Three media behemoths -- all threatened by small snippets of information. And brought low by the discovery of that information. Or not, as the case may be.
The difference in outcomes, so far at least, is key to a telling tale about today's media landscape.
Facebook, News Corporation and Google are the behemoths involved. Facebook's ignominious Initial Public Offering, and its stock-price slump that followed, have revealed that secret (and (suddenly more realistic) information about its financial prospects was allegedly hoarded misleadingly by Morgan Stanley, its banker for the offering.
News Corporation's cavalier hacking by its British "journalists" into people's private communications caused the closing of its highest circulation newspaper, and presages more and more trouble, internationally as well as in the UK.
And Google -- well, there's Google. The company that long ago lost its right to bask in the early motto "Do No Evil," is now buffeted by revelations about its data-vacuuming of individuals' private information; but unlike both its giant counterparts, young Facebook and the aging News Corporation, it is not looking to be in any serious trouble about it -- not yet anyway.
The way Google's "Street View" cars gather pictures from their roof-mounted cameras as they roam through our neighborhoods is of course magically useful for the Google Maps application. But what else they collect as well has prompted outrage among citizens in both the U.S. and Europe. It's believed that such details include the contents of emails, photographs, chat messages, postings on social networks intended for friends only... and more, maybe much, much more.
We have to say "maybe", and that this pillaging is "believed" to have gone on, since so far Google has done a pretty good job of keeping pubic investigators at bay. The company may be blithe about individuals' privacy, but it's powerfully zealous about corporate confidentiality.
In Europe, where authorities' efforts have been more energetic, Google was forced to admit that its cars were drawing in material from households' unencrypted WiFi networks -- having at first denied it. Or rather claimed in Germany that it was a software programming mistake. And separately in France it only admitted what it was doing after authorities were able to examine a Street View car. The company's previous reticence was because "we did not think it was necessary" to reveal the data-collection, according to its "Global Privacy Counselor" Peter Fleischer.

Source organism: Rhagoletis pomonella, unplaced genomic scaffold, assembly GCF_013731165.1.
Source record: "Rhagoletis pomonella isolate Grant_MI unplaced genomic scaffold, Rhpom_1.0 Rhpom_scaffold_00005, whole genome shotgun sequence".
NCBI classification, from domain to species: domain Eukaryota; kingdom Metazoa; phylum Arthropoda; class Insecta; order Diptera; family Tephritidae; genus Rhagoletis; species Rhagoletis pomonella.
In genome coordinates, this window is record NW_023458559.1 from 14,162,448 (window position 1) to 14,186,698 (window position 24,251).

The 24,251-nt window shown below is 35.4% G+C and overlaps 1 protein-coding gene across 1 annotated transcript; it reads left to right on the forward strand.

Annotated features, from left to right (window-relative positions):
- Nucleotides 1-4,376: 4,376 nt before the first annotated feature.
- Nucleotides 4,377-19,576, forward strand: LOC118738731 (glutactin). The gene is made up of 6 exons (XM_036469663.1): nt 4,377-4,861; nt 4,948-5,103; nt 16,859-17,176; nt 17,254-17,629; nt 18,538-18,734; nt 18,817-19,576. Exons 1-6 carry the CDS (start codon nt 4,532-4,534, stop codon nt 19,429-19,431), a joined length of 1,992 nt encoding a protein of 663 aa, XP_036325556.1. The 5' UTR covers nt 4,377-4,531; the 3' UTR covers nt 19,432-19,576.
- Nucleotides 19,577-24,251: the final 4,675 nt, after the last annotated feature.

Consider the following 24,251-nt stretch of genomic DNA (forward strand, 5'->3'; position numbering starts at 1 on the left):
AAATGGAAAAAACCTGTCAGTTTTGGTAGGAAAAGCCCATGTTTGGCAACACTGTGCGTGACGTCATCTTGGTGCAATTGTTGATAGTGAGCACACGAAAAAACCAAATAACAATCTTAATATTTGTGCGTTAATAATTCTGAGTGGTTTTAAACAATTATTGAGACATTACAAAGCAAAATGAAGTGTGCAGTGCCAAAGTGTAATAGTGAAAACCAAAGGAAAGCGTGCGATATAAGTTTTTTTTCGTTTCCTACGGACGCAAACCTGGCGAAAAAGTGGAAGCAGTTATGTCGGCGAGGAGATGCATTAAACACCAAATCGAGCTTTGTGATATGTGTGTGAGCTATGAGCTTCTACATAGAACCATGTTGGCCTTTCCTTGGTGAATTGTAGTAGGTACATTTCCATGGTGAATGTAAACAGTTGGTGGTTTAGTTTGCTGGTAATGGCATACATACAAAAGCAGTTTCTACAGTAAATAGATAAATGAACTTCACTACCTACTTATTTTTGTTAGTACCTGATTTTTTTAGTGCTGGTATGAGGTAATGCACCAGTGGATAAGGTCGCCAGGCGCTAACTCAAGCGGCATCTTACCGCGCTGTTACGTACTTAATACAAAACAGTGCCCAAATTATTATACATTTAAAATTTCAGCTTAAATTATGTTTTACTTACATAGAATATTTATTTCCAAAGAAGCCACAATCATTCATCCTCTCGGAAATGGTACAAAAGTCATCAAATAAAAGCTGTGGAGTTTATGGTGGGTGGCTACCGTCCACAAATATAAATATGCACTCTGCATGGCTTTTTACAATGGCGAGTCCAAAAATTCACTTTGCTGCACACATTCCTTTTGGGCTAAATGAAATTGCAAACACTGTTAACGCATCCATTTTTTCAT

And exactly what has been collected is still not completely clear. When German authorities got to examine a Street View car, its hard-drive had been removed.
Here in the U.S., the Federal Communications Commission looking into similar complaints could find no violation of American law -- perhaps not surprisingly since the Google engineer behind the software programming "mistake" took the Fifth Amendment against self-incrimination and said nothing. (He still says nothing, as the New York Times learned this week, despite an in-person encounter). The FCC delivered a wrist-slap fine of $25,000 against Google for obstructing the investigation.
A posse of state Attorneys-General, led by Connecticut, have made about as little progress as the Feds. And individual civil suits alleging invasion of privacy, consolidated into a class action in a San Francisco court, are being straight-armed by Google's determinedly winning leave to appeal a judgement favoring the plaintiffs.
We may have to flip back to Europe in hope of any speedy resolution and full disclosure of what Google is doing with our private information, and what remedy if any is possible for the aggrieved citizens.
In Brussels -- that center of perhaps overweening and remote governmental power -- the European Commission's Vice President, Joaquín Almunia Amann (who's also the Commissioner responsible for competition -- in other words the top anti-trust enforcer) will decide "in a matter of weeks" if Google is breaking European law -- across a range of its activities, not merely Street Views. Remember how the mighty Microsoft, apparently unassailable in its day, was so effectively made to mend its ways in a series of Euro-rulings, culminating in its complete surrender in 2007?
Meanwhile in Britain, my own old home-country -- which can strike me as a halfway house between the continent's too-powerful authority and America's too-often toothless regulators -- the case of News Corporation's privacy-invasion has taken a wild twist this week. And it demonstrates quite a difference between Rupert Murdoch's conglomerate and Google -- a contrast that suggests a leaky old tub of a cruise ship versus a sleek ocean-going yacht.
Scotland Yard's belated but now energetic investigation of News Corp. (there's nothing like hacking the voice-mail of a 13-year old murdered girl to ensure public outrage) has discovered that someone in the now-shuttered tabloid the News of the World was hacking into the voice-mail of the paper's own editor -- at the time Andy Coulson, who later became the Prime Minister's media chief. The calls being hacked were those from Coulson to a government minister's aide.
News Corps' strenuous efforts over time to head off official scrutiny just haven't in the end matched up to Google's. If you thought the Melbourne patriarch Rupert Murdoch was an information control-freak -- he's got nothing on those Bay Area whizzes Sergey Brin and Larry Page.